Chronic illness has negative impacts beyond those on physical health. In particular, because it is often experienced as uncontrollable, chronic illness might reduce people’s general sense of personal control and, subsequently, personal well-being. Drawing on recent theory and research, we proposed and tested in four experiments (N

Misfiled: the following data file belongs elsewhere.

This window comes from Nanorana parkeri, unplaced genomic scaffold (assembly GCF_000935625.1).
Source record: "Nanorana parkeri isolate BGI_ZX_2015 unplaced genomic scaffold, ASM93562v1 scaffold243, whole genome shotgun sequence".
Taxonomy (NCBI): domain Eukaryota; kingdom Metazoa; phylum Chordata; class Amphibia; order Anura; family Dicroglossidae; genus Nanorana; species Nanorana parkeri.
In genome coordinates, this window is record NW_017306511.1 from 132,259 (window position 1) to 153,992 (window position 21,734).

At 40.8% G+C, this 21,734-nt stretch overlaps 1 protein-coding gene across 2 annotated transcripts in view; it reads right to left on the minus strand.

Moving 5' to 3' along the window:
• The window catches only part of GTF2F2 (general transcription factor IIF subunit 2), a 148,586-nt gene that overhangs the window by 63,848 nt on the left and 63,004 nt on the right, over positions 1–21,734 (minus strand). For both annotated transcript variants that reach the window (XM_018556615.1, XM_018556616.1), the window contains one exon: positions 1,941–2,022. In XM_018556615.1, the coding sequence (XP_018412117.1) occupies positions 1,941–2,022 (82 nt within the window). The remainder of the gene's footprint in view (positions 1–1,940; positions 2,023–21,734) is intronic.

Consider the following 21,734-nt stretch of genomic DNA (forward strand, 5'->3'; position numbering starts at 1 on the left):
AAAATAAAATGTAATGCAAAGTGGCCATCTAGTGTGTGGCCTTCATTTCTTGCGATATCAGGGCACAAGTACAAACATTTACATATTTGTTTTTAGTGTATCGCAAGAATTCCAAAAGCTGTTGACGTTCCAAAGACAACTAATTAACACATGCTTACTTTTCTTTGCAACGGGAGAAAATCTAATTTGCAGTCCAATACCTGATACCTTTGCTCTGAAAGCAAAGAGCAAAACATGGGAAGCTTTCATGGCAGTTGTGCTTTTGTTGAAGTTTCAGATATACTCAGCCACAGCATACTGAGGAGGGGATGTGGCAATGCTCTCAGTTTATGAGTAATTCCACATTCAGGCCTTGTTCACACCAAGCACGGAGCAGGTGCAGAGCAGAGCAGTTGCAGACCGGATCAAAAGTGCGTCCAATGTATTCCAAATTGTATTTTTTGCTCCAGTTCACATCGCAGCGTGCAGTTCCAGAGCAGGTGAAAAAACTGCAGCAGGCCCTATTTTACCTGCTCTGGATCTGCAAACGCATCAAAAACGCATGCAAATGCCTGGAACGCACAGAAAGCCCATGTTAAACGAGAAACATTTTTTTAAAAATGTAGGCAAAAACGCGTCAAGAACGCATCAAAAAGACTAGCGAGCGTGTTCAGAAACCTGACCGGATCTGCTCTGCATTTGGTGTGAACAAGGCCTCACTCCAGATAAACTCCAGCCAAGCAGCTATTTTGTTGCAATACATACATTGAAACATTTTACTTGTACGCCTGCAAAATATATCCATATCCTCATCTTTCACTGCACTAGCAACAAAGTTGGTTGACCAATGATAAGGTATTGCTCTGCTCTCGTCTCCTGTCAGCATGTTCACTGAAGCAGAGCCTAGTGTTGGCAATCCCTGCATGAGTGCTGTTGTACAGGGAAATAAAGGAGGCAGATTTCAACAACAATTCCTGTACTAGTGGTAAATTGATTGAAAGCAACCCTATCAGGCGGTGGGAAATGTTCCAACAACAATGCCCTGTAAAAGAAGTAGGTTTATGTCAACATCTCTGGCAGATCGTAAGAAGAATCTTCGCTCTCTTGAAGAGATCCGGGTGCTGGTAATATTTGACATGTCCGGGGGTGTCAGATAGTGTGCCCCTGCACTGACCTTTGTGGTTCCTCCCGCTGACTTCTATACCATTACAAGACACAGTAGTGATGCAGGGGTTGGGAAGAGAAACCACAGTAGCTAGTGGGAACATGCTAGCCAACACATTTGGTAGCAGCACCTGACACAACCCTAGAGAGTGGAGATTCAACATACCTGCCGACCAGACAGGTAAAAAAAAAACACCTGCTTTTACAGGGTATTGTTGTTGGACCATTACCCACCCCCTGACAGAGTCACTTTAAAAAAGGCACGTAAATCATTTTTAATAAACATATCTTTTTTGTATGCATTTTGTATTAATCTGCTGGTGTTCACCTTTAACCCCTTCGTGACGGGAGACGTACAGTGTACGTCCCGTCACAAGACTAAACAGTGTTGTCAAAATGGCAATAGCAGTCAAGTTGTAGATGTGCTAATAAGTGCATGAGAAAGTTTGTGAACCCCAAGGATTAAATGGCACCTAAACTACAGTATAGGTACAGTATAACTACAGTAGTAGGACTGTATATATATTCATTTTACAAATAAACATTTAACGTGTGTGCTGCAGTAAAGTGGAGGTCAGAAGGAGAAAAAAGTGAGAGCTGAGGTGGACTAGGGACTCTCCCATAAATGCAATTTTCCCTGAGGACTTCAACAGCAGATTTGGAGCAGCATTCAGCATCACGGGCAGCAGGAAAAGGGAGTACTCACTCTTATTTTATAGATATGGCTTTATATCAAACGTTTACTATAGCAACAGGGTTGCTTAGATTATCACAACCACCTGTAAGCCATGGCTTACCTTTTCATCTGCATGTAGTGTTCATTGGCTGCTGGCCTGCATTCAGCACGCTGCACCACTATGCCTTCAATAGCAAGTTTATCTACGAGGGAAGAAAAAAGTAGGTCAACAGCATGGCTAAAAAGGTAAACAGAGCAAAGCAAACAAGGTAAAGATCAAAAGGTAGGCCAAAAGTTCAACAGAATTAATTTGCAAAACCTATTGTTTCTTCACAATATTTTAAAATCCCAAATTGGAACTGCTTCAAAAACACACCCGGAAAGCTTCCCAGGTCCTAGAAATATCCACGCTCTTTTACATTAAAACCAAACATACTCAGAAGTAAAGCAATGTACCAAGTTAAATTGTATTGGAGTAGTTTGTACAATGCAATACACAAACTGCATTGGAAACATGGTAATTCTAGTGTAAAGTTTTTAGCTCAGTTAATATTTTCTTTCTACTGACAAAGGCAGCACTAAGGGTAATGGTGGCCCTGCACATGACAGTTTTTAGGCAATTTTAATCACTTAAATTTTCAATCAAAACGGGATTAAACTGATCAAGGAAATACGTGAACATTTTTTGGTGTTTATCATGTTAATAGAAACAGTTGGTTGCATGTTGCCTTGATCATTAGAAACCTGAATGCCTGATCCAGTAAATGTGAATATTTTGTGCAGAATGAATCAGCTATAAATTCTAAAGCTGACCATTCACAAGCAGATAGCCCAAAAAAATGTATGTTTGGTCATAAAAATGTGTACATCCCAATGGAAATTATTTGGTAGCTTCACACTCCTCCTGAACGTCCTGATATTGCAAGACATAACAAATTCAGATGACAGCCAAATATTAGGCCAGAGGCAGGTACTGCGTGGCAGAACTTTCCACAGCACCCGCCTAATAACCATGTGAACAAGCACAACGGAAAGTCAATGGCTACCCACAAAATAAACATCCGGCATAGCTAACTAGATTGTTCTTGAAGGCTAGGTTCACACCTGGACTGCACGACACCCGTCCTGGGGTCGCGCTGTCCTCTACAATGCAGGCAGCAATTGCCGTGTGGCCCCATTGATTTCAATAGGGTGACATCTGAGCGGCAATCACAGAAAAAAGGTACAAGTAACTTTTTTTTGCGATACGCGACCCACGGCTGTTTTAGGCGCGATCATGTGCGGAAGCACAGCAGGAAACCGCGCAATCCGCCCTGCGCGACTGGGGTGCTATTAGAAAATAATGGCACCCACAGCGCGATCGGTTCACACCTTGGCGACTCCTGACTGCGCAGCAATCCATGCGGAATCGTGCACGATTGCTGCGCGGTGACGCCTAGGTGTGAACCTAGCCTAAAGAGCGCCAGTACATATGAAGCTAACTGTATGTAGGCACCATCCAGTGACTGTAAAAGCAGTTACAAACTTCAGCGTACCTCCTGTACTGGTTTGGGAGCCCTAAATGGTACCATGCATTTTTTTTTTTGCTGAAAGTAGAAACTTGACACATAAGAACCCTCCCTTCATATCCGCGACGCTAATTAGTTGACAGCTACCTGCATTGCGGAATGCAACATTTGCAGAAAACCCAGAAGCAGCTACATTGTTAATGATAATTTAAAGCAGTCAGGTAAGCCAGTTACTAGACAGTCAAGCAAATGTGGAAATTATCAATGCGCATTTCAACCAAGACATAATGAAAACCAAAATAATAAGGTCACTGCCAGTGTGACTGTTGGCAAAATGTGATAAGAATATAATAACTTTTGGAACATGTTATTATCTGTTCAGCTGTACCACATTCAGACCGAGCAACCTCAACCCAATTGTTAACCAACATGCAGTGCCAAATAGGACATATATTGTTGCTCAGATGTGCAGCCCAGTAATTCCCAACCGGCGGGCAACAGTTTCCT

total = 1323) a potential buffer to these negative effects: thinking about an agentic social ingroup in one’s life. In Study 1, patients suffering from a chronic illness that was either high or low in medical disease controllability were asked either to think about an agentic ingroup or a personal issue. Low perceived disease-related control was associated with low perceived personal control only when participants’ personal self, but not when their ingroup, was salient. In three follow-up vignette studies, we asked participants to take the perspective of a person who suffered from a health problem of low medical disease controllability and attended a self-help group that was described as either high or low in agency. The findings supported the predicted buffering effect: participants who reflected on a target suffering from a low control disease thought that the target would experience more personal control when the agentic (vs. the nonagentic) self-help group was salient. These findings suggest ingroups can serve as a source of personal control in the context of health-related threats to the extent that they are perceived as agentic. Thus, focusing on agentic properties of (health-related) ingroups might be a promising novel strategy when designing effective group-based interventions to cope with chronic illness.